Advocates of sustainable farming -- and sustainable living in general -- feel that our mainstream consumer culture is not sustainable: We are using up our non-renewable resources, especially fossil fuels. We are living on borrowed time, until the day that the earth's resources can no longer support us. Only by adopting more sustainable lifestyles can we conserve these non-renewable resources and expect our children, grandchildren, and great-grandchildren to enjoy our high standard of living.
Advocates for organic farming and sustainable agriculture used to be essentially one and the same. By its nature, organic farming was sustainable, in that most organic farms were relatively small; they were required to use techniques that nurtured the land; and, notably, the produce was grown near where it was consumed -- economies of scale did not encourage long-distance shipping.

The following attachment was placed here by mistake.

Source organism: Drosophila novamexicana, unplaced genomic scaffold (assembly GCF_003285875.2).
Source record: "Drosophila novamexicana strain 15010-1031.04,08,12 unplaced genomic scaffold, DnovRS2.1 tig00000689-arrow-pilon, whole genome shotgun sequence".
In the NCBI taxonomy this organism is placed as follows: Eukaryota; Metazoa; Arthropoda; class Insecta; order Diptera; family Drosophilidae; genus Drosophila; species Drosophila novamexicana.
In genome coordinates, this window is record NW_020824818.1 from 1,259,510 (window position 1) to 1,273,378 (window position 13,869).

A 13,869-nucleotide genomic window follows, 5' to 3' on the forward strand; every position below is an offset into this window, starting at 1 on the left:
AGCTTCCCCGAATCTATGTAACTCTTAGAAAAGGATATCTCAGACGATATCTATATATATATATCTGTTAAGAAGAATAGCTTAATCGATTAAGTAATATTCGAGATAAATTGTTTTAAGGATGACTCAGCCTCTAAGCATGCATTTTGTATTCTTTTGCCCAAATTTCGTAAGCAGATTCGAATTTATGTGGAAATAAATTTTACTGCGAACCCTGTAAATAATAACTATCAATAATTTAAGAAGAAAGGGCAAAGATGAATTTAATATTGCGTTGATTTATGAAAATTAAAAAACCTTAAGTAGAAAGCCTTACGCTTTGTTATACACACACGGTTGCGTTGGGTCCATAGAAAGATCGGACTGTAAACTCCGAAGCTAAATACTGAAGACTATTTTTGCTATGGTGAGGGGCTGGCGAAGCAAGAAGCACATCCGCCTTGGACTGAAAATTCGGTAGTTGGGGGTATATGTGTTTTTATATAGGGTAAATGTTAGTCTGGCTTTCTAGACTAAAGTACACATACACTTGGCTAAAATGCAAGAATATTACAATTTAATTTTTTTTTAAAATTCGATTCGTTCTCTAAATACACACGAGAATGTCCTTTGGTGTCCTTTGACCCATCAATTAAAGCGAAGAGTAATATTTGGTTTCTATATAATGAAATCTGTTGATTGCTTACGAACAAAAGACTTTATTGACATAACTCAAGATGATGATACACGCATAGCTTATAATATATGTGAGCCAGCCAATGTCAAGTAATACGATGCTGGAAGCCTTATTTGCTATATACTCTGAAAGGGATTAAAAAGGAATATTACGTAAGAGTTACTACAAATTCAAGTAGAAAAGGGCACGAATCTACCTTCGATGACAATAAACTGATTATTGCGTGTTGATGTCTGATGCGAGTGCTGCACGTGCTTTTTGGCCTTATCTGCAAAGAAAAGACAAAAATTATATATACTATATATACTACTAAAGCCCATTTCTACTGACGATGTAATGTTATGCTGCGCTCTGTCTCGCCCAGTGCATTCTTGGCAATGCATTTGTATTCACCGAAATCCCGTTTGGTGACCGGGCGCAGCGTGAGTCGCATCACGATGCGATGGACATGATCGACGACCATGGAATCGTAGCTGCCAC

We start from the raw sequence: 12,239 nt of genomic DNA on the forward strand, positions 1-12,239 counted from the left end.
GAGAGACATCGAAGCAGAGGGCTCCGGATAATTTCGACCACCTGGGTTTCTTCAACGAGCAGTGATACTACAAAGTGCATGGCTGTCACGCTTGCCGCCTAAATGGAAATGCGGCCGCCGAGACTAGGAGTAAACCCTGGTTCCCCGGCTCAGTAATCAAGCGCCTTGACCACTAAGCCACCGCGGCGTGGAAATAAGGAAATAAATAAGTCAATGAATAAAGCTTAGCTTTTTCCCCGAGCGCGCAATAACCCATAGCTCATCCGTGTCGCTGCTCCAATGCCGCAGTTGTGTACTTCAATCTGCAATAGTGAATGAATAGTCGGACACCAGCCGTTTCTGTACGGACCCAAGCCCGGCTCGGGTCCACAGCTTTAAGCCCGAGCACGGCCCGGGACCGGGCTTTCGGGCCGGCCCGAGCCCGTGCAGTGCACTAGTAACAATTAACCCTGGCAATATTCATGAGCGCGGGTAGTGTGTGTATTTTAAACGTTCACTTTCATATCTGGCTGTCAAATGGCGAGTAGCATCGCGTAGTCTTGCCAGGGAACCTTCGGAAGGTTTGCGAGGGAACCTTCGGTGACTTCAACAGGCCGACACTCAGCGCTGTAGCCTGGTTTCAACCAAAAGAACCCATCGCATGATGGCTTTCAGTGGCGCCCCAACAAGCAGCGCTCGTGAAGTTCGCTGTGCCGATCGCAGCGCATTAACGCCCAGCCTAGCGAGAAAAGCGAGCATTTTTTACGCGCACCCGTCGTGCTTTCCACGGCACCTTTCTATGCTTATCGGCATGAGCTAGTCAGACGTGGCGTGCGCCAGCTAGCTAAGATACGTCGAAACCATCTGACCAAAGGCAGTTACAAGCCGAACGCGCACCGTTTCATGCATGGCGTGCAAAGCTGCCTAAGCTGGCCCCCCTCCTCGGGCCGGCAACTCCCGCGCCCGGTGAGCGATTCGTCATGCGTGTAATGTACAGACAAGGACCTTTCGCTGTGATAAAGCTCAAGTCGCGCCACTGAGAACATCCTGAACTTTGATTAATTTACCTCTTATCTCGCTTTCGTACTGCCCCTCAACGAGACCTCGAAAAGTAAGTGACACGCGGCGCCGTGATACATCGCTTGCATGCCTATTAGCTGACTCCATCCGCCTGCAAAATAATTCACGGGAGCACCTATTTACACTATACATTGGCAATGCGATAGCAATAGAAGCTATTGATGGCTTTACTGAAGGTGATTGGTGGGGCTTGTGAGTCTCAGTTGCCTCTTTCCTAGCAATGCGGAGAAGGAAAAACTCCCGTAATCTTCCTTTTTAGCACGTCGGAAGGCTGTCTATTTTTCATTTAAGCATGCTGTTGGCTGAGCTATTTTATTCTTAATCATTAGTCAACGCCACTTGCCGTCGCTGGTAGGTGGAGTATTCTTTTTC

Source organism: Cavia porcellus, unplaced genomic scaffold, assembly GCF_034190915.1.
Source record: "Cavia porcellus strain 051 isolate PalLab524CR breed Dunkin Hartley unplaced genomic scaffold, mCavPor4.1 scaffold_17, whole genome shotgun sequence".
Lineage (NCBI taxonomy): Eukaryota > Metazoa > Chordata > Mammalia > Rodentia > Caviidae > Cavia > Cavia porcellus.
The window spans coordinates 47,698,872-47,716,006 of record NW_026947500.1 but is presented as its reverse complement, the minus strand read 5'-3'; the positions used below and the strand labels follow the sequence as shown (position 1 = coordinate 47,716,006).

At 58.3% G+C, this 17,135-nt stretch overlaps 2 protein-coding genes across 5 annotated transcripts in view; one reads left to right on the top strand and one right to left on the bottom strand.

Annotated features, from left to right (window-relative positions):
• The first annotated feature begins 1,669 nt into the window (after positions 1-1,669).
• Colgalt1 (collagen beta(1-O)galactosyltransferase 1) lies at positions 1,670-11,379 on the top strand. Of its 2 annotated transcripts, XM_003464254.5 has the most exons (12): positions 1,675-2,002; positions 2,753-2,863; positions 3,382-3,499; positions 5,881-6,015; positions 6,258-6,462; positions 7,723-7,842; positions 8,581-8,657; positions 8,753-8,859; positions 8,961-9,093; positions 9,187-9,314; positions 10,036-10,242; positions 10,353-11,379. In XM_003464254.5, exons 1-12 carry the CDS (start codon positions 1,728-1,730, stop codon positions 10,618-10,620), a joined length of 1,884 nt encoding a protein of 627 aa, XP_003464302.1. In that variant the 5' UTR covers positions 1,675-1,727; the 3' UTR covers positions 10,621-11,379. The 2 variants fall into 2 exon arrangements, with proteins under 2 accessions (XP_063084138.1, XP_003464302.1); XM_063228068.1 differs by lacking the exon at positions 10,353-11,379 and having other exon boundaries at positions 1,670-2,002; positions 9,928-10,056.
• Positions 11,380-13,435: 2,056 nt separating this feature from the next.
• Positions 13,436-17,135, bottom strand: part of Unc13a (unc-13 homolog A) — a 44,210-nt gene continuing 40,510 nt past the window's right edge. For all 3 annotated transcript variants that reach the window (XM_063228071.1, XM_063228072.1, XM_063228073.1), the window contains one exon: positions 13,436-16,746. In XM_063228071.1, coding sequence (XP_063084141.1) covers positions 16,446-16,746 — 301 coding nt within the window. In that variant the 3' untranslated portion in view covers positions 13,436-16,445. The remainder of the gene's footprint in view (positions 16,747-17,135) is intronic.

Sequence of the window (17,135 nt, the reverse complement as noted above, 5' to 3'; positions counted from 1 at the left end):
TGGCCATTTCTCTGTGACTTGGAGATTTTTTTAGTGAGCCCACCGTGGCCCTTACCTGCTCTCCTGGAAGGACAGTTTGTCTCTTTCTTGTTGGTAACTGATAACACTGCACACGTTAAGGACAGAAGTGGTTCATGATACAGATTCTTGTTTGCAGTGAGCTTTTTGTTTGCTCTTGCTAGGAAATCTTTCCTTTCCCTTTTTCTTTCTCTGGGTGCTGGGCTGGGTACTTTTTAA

Now that agribusinesses have realized that consumers are willing to pay more for organic produce, market forces are prevailing. Large farms are converting to organic methods to take advantage of this trend and fill the demand. Is this a bad thing? Not necessarily, because that means huge farms are converting to organic methods. But something is being lost, too. Organic agriculture on this scale is not sustainable when it requires that food be trucked thousands of miles from farm to consumer.The fuel required is not renewable, and the process not sustainable over the long term.